God, our Father deals with us in much the same way. When temptations and persecutions come our way, how do we handle such things? God allows the trial of our faith, without rescuing us, because the trying of our faith produces character. James tells us to “count it all joy when ye fall into divers temptations; knowing this, that the trying of your faith worketh patience. But let patience have her perfect work that ye may be perfect and entire, wanting nothing” (James 1:3-4). I love this set of verses. We must allow patience (the enduring of temptations and persecutions or the suffering of consequences for our actions) to have its time with us. We need these things, for our own good, to “perfect” us, to build our character. We should “glory in tribulations also; knowing that tribulation worketh patience; and patience, experience; and experience, hope…” (Romans 5:3-5).
Another verse that I think is misinterpreted sometimes is 1 Corinthians 10:13. “There hath no temptation taken you but such as is common to man: but God is faithful, who will not suffer you to be tempted above that ye are able; but will with the temptation also make a way to escape, that ye may be able to bear it.” I have always taken this verse to mean that we will literally escape our temptations… God will supply a way out. I don’t believe that is the proper interpretation. The word for escape implies much more. My Bible has a note that explains it this way: “In early Greek usage, this term had the sense of a landing place for a ship. The idea is thus, not that He will enable us to escape temptation, but that He will enable us to land intact on the other side.” This scripture has taken on a whole new meaning for me. “I can do all things through Christ who strengthens me” (Philippians 4:13). I wonder if that is our escape, our way of coping till we make it to the other side, by putting our faith and trust in God, enduring by leaning on the outstretched arms of our Savior.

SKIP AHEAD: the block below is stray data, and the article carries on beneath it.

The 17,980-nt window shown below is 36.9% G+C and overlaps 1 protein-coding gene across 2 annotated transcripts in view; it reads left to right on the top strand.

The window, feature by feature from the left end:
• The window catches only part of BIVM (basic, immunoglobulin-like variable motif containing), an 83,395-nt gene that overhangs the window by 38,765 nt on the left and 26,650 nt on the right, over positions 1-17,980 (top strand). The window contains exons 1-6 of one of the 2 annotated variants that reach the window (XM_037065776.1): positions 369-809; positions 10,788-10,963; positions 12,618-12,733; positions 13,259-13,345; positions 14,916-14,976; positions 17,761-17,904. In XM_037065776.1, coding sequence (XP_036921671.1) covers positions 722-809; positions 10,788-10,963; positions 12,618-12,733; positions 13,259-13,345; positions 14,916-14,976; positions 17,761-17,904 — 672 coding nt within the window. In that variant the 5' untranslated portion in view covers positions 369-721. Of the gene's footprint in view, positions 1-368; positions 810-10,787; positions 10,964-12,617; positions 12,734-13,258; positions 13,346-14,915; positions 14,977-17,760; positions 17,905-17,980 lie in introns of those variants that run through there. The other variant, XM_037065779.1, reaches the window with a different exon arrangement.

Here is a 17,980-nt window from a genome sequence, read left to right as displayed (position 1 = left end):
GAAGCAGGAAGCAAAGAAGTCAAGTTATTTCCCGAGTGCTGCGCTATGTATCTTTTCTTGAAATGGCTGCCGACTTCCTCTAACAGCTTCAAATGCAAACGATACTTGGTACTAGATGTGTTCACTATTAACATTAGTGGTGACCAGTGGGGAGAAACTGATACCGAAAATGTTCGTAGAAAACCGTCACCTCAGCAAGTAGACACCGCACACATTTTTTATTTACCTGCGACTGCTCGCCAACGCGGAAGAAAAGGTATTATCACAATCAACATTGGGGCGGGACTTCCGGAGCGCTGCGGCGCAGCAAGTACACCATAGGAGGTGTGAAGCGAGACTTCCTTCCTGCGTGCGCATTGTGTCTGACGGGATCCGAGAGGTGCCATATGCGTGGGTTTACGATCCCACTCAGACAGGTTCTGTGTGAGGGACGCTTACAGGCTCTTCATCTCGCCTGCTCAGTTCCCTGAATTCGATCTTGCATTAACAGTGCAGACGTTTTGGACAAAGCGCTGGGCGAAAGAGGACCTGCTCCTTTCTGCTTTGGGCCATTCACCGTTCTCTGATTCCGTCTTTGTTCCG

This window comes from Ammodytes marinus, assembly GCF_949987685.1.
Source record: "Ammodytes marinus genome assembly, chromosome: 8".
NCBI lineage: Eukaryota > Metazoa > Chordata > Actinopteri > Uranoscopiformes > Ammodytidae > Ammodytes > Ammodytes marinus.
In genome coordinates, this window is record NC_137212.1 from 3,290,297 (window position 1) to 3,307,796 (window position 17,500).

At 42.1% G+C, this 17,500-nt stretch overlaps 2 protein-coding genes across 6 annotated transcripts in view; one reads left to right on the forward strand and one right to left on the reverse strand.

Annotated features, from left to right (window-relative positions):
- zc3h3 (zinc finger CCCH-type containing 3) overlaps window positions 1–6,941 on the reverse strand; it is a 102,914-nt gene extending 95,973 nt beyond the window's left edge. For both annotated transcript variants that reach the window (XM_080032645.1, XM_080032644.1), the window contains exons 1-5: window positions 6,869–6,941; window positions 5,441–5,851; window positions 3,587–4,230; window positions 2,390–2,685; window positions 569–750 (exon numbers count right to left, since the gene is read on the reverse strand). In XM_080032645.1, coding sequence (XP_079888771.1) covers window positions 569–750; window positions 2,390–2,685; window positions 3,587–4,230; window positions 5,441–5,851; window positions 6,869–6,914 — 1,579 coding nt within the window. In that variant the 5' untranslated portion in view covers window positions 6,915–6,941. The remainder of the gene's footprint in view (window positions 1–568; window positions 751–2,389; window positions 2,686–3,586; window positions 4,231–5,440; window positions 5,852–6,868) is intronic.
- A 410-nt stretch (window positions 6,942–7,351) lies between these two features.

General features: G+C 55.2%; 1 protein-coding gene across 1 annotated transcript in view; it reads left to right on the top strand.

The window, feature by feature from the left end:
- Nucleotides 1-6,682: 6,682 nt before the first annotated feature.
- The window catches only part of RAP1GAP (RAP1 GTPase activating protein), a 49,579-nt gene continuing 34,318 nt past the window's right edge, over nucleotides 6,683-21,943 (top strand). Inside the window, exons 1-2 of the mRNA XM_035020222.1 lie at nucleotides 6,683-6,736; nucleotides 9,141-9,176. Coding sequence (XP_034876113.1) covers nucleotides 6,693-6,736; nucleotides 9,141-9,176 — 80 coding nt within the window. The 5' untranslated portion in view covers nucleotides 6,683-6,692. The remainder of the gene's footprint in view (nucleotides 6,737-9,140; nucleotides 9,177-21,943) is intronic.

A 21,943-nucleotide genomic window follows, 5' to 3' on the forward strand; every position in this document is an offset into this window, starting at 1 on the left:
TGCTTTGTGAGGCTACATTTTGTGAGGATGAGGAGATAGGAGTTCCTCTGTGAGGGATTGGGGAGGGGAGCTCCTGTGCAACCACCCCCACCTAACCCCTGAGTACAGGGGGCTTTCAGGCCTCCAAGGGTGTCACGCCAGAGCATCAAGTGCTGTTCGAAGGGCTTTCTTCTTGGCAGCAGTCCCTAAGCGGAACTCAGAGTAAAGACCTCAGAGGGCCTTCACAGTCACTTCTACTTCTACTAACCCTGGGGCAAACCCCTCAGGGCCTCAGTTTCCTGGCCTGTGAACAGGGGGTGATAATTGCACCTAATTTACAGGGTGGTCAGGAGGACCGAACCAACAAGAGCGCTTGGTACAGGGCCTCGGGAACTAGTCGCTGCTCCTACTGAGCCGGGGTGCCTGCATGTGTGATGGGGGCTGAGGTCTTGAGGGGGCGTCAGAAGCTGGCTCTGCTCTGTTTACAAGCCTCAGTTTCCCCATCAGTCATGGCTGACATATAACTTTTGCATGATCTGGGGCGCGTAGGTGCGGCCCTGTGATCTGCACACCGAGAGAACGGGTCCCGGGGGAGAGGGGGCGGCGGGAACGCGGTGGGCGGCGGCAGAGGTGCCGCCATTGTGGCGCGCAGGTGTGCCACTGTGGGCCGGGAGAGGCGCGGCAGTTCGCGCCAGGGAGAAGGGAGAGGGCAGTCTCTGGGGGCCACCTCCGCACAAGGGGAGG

If God, in all his wisdom, allows us to grow and build character through those things that we face day after day, why do we, in all our wisdom, do just the opposite with our own children by solving their problems, covering up their mistakes, or excessively sheltering them from the realities of life? Don’t they deserve the chance to grow and learn how to place their dependence on God to help them through the disappointments, the troubles that will inevitably come their way? Maybe if we teach them from the beginning how to handle such things, as teenagers and young adults they won’t turn to alcohol, drugs, the open arms of a lover, depression, etc. I’m not saying we throw them to the wolves, I’m just saying life’s hardships are a reality. We need to allow them to see that we’re not perfect, when we have troubles we turn to God, when they have problems, they can do the same. Consequences are a wonderful tool in our parenting arsenal, it’s about time we pulled them out and allowed our children’s character a chance to grow (maybe ours could use an overhaul as well).
By Margot Mantle
Margot and her husband, Jason, worship with the Hazelwood Church of Christ in Hazelwood, MO. She has been a stay at home mom since her two boys were little (they’re teens now). She has a small interior decorating business and has just begun a website for ladies’ Bible study. She hopes to connect with other women through it.